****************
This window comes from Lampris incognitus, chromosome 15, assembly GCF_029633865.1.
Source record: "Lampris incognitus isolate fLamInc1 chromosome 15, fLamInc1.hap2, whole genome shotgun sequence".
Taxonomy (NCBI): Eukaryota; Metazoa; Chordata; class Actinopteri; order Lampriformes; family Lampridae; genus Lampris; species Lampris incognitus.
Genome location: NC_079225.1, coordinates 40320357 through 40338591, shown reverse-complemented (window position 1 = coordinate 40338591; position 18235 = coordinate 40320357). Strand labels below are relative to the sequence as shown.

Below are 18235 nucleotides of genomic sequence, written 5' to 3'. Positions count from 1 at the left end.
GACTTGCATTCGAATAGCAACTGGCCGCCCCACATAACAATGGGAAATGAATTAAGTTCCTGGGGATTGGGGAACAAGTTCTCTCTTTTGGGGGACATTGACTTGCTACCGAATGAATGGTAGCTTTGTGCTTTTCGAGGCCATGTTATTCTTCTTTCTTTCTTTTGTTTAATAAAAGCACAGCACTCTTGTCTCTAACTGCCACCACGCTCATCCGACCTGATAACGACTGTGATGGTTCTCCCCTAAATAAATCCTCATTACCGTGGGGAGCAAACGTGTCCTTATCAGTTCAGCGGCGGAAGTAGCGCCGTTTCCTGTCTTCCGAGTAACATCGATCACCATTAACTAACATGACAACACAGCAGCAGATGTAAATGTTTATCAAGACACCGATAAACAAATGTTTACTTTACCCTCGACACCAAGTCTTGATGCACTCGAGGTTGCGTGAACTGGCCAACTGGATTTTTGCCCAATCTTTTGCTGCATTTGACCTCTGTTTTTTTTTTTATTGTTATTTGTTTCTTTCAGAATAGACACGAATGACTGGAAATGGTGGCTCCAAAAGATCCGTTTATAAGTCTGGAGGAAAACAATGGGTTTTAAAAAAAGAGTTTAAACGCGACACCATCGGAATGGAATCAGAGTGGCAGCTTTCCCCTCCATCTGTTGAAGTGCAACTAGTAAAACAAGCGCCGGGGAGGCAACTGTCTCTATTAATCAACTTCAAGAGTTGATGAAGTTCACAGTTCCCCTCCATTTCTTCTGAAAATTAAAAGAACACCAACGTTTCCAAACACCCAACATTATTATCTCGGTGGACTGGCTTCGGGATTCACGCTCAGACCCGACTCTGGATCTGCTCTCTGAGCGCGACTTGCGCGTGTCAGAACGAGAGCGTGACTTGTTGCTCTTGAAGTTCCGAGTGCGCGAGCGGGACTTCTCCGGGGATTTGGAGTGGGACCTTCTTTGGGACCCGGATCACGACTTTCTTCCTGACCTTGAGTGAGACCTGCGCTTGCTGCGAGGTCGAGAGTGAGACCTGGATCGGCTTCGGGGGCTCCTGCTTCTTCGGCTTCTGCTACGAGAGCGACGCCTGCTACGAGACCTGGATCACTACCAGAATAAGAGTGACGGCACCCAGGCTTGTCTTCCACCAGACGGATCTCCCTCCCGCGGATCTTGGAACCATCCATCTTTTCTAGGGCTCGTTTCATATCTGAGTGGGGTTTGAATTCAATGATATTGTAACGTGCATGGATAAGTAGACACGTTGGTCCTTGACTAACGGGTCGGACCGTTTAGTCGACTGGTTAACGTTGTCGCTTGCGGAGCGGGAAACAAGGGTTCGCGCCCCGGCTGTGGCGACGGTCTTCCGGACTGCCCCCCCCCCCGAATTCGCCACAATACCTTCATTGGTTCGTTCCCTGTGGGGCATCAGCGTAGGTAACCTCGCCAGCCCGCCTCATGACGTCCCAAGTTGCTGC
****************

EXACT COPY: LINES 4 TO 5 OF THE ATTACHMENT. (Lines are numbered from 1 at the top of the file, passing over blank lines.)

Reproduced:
Genome location: NC_079225.1, coordinates 40320357 through 40338591, shown reverse-complemented (window position 1 = coordinate 40338591; position 18235 = coordinate 40320357). Strand labels below are relative to the sequence as shown.

Below are 18235 nucleotides of genomic sequence, written 5' to 3'. Positions count from 1 at the left end.